Dug into a remote mountainside deep in the Arctic Circle is one of the most important biological collections in the world. Designed to withstand the effects of any man-made or natural disaster, the Svalbard Global Seed Vault keeps stashes of native crop seeds from almost every nation as a backup in case a country's own collection deteriorates or worse. This backup has finally been called upon, as the ongoing civil war in Syria has done serious damage to the region's vital reserve of local crops.
The continuing conflict in the Middle East has spurred the International Center for Agricultural Research in Dry Areas (ICARDA), which manages what remains of the Syrian seed bank, to request the first ever withdrawal of seeds from the “doomsday” vault. “Protecting the world's biodiversity in this manner is precisely the purpose of the Svalbard Global Seed Vault,” Brian Lainoff, a spokesman for the Crop Trust, which runs the doomsday vault in conjunction with the Norwegian government, told Reuters.
Inside the vault, which is kept at a chilly -18°C (-0.4°F). Mari Tefre/Svalbard Globale frøhvelv/Flickr CC BY-ND 2.0
Opened in 2008, the underground storage vault is situated 1,300 kilometers (800 miles) from the North Pole on Spitsbergen, the largest island in the Svalbard archipelago. This location was thought to be ideal as it lacks tectonic activity and the ground is frozen year round. The vault was built 130 meters (430 feet) above sea level, meaning that it will stay protected even if all the ice caps melt and sea levels rise. It’s thought that even if the power failed, the seeds would stay frozen for two centuries.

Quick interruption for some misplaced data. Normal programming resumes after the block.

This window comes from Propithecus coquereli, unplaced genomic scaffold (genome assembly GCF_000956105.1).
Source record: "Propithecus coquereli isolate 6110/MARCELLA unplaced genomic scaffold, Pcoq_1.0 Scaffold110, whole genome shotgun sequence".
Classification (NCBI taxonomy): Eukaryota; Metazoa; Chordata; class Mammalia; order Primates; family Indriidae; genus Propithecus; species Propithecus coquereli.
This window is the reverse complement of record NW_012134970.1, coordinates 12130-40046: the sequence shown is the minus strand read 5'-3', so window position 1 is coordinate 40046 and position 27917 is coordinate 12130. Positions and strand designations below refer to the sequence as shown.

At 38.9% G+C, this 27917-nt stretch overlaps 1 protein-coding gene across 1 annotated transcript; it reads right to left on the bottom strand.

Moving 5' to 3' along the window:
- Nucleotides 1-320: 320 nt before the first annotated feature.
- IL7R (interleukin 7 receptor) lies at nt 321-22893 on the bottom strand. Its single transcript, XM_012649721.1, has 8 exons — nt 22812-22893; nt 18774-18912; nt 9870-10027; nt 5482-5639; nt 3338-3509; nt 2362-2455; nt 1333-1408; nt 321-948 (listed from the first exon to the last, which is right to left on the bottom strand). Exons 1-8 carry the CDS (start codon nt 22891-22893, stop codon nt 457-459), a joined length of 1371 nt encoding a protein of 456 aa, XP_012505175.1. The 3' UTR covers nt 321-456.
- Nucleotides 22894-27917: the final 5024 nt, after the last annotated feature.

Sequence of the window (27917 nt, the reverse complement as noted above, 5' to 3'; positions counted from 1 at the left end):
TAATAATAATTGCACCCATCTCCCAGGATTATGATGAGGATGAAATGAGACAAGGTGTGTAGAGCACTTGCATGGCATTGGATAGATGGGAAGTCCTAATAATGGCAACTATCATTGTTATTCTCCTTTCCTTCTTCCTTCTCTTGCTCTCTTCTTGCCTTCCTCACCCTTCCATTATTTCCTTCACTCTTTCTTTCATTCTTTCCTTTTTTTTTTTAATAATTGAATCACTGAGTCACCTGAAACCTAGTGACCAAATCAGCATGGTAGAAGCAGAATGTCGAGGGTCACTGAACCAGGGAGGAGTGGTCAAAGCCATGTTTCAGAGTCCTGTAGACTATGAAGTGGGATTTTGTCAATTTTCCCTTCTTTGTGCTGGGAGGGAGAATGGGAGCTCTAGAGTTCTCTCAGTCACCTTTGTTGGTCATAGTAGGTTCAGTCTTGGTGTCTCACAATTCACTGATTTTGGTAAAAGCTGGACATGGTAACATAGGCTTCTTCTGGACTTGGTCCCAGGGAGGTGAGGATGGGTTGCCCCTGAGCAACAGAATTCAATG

The vault contains seeds from almost every country in the world, and currently holds around 860,000 samples of the most important agricultural crops, though it has the capacity to store a staggering 4.5 million varieties. It acts as an insurance for the nearly 2,000 seed banks that exist throughout the world, with each one sending samples from their own collection for safe storage. Not merely a frozen time capsule, any institution that deposits seeds can request them back again at any point in time in the event that their own collection is damaged or lost.
This is the basis for ICARDA withdrawing roughly 130 out of 325 boxes it had previously deposited in the vault, to replace the seeds in the gene bank in the Syrian city of Aleppo that has been damaged by the raging war. The 116,000 samples contained in the boxes include wheat, barley and grasses adapted to dry environments, which ICARDA hopes to plant and harvest by fall, before returning new seeds to the vault.